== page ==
COTANGENT – By Daphne Cardillo
During the Filipino-American War in the late 1800s to the early 1900s, the US government declared that the war was over and insurrection in the Philippines was suppressed with the capture of President Aguinaldo in March of 1901. But in reality, the Filipino revolutionaries in the other parts of the country continued with their resistance to the new colonizers. This time however, the US government conveniently labeled our freedom fighters as brigands or bandits, and thus degrading the battle in Balangiga, in which our forefathers won, as a massacre.
From the military perspective though, the event is defined as “raid—a surprise attack on a stationary or temporarily halted military unit characterized by swift violent action followed by a quick and orderly withdrawal.” According to Captain Emmanuel C. Martin PA in his paper “Balangiga Was Not A Massacre,” the event was “an honorable combat by Filipino revolutionaries-guerrillas that achieved complete surprise which resulted to the virtual annihilation of C Company, 9th US Infantry.” And he categorically called that historical event as “The Victorious Raid At Balangiga.”
When General Emilio Aguinaldo proclaimed the independence of the Philippines on June 12, 1898 in Kawit, Cavite, he reorganized the revolutionary army and instructed his military commanders in Luzon and the Visayas to establish the Philippine Republic. General Vicente Lukban was assigned in Southern Luzon and the Bicol provinces. General Lukban was also instructed to reorganize the local governments in Samar and Leyte as provided in the Decree of June 18, 1898, and thus assumed as head of the political and military affairs of Samar.
But when the United States took control of the Philippines after the signing of the Treaty of Paris on December10, 1898, the extension of American sovereignty over the entire country by force accounted for the Filipino-American hostilities. General Lukban held a strong defense on the island of Samar, especially the hemp and copra trade being a big source of the people’s income. Supported by the masses, the forces of General Lukban “selectively attacked American military patrols in ambuscades,” harassed garrisons, and resorted to guerrilla warfare operations.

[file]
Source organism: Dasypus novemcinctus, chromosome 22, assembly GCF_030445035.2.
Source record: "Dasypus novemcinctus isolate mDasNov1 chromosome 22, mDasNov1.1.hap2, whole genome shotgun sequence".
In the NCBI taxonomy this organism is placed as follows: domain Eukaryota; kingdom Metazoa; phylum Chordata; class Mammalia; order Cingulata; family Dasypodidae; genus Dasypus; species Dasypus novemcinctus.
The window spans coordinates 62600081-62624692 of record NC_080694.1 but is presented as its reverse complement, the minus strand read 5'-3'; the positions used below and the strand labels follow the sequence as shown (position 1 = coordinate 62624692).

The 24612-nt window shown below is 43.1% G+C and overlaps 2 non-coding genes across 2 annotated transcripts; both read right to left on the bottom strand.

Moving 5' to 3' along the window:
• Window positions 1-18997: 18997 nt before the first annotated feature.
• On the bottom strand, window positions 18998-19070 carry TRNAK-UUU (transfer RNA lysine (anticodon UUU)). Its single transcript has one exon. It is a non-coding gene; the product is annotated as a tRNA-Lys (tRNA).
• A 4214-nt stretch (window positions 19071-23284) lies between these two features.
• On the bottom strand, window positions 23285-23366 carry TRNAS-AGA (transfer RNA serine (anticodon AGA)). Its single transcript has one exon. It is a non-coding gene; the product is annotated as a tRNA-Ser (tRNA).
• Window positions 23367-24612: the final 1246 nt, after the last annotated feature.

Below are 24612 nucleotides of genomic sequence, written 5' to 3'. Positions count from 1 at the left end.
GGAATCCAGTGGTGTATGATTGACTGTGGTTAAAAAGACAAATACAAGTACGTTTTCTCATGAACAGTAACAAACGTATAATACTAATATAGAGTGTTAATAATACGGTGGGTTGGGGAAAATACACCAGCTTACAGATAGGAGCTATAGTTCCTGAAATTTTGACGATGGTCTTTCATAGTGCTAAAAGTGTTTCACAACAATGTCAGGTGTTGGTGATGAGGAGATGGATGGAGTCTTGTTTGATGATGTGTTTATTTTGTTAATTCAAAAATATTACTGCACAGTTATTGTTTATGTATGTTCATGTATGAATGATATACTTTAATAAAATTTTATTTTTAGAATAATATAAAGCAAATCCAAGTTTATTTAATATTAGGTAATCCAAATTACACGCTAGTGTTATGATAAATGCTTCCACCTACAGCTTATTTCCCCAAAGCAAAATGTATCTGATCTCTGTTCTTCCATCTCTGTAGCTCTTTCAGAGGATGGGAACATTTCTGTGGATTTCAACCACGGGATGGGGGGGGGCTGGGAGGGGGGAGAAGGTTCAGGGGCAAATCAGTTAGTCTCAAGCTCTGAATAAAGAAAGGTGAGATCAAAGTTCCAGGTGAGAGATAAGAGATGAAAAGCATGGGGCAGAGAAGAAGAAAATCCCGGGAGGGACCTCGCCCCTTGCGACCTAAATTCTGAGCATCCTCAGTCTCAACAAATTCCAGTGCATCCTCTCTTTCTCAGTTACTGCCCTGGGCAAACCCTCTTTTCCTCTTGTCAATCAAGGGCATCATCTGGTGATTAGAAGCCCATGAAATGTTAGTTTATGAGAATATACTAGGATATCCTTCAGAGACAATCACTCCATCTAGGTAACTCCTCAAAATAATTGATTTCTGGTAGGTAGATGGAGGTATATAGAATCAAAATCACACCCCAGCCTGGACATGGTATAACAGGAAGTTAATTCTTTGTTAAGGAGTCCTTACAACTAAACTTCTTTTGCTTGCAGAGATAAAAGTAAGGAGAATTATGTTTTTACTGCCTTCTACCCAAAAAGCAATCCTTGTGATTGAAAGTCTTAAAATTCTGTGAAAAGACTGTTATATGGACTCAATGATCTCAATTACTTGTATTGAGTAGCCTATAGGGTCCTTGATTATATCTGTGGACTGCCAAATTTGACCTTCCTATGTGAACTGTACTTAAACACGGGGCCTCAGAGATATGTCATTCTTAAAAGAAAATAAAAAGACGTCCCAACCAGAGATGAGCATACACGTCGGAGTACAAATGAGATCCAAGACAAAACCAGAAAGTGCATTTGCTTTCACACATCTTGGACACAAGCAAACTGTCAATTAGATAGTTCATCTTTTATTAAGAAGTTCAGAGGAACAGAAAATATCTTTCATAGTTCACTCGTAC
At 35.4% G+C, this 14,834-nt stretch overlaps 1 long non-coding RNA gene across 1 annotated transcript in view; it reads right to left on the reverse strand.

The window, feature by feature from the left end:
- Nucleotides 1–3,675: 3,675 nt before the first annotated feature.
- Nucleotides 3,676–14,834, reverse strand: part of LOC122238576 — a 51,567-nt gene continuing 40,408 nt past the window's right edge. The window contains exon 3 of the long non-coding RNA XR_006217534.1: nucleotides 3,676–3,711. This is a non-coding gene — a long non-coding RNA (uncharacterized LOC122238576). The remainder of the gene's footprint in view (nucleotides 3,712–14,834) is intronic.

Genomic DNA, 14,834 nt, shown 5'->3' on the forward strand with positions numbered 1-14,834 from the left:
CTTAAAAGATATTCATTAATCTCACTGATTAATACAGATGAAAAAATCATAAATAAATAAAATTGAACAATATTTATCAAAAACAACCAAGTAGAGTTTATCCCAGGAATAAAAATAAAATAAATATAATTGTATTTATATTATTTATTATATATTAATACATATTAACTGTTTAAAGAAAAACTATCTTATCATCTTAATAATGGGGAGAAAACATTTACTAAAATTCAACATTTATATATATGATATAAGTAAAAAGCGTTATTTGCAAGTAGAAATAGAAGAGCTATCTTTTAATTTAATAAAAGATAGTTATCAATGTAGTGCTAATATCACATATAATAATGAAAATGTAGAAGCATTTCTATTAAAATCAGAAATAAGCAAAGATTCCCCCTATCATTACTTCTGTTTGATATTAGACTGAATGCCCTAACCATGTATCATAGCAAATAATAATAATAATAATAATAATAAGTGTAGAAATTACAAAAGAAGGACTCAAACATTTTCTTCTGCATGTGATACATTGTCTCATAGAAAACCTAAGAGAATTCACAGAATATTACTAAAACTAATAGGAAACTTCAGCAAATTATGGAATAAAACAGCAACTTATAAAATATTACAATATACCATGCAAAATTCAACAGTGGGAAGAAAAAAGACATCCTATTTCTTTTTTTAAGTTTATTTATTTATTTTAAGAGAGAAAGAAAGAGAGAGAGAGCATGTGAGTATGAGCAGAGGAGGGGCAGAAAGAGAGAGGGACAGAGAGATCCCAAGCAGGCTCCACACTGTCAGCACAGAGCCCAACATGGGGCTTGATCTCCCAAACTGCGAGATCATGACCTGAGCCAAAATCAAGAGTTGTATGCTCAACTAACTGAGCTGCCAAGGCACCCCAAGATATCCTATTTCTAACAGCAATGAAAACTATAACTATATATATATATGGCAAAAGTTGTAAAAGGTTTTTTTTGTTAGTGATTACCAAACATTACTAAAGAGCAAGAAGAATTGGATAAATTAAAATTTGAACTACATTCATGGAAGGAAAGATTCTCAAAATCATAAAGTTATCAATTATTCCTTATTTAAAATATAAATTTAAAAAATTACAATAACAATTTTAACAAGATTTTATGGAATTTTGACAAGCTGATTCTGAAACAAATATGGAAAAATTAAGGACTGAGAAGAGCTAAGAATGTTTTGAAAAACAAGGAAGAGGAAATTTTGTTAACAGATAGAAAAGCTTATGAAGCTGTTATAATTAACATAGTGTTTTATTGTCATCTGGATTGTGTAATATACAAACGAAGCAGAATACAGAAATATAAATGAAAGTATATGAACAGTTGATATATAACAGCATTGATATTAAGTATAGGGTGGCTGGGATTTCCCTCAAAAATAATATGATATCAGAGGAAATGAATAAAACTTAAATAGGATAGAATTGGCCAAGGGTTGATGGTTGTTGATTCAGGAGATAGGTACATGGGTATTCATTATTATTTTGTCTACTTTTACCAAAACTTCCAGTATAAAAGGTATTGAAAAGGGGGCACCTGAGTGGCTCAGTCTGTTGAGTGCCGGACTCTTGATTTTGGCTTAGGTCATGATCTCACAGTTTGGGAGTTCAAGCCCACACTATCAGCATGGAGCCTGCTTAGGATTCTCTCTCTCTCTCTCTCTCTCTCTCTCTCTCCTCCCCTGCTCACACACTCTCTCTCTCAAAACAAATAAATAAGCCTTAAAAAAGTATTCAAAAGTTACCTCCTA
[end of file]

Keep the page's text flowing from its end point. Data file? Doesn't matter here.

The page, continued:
So it was the relentless guerrilla activities of General Vicente Lukban that more American reinforcements were sent to Samar. On August 11, 1901, “C” Company, 9th US Infantry, arrived in Balangiga, a coastal town in the southern tip of Samar. That military contingent comprised 74 men under the command of Captain Thomas Connell. And in their pacification efforts in the area, the soldiers got into several conflicts with the natives that ended up in the imprisonment of 143 Balangiganons. But the prisoners were badly treated, with a few subjected to torture. With only the women left to tend the farms, the natives feared of food shortage and eventual starvation. Besides, the American soldiers were becoming intolerable; confiscating bladed weapons, stored rice and crops, and the natives’ domestic animals. Women were even raped.
And so on that fateful day of September 28, 1901, the natives staged a surprise attack on the American garrison—in retaliation, and to retake Balangiga. Feigning to hear mass from inside the church, the townsmen dressed as women and carrying bladed weapons attacked, hacking and slashing the soldiers of “C” Company, 9th Infantry, as they sat down for breakfast. The prisoners who were lined up for the day’s forced labor were armed with daggers and knives smuggled to them in bamboo tubes used for water rations. Other men hiding in the forest fringes raged with their sundangs. Hand-to-hand battle ensued and the encounter was over in less than an hour.
“The dead soldiers of Company C were strewn all over the plaza, inside the convent, the municipal building, inside the collapsed tents and everywhere,” as narrated by a descendant of the cuadrillo of Balangiga who participated in the attack. Finally, the bells of Balangiga tolled for them. Indeed, that early morning battle was the worst defeat of the American forces in the country.
“C” Company, 9th US Infantry was a veteran unit that fought with distinction in Cuba in 1898, in Manila in 1899, and in Northern China in 1900 during the Boxer Rebellion. Those soldiers should have been sent home to take the necessary rest. In 1901, sumangko sa Samar. And singing songs of US campaigns “Underneath the starry flag/ Civilize them with a Krag/ And return to us our beloved homes” instead placed these men under the Philippine bolo. They had more than enough civilizing with the Krag (rifle) and should have returned to their beloved homes. Unbridled—sumangko sa Samar.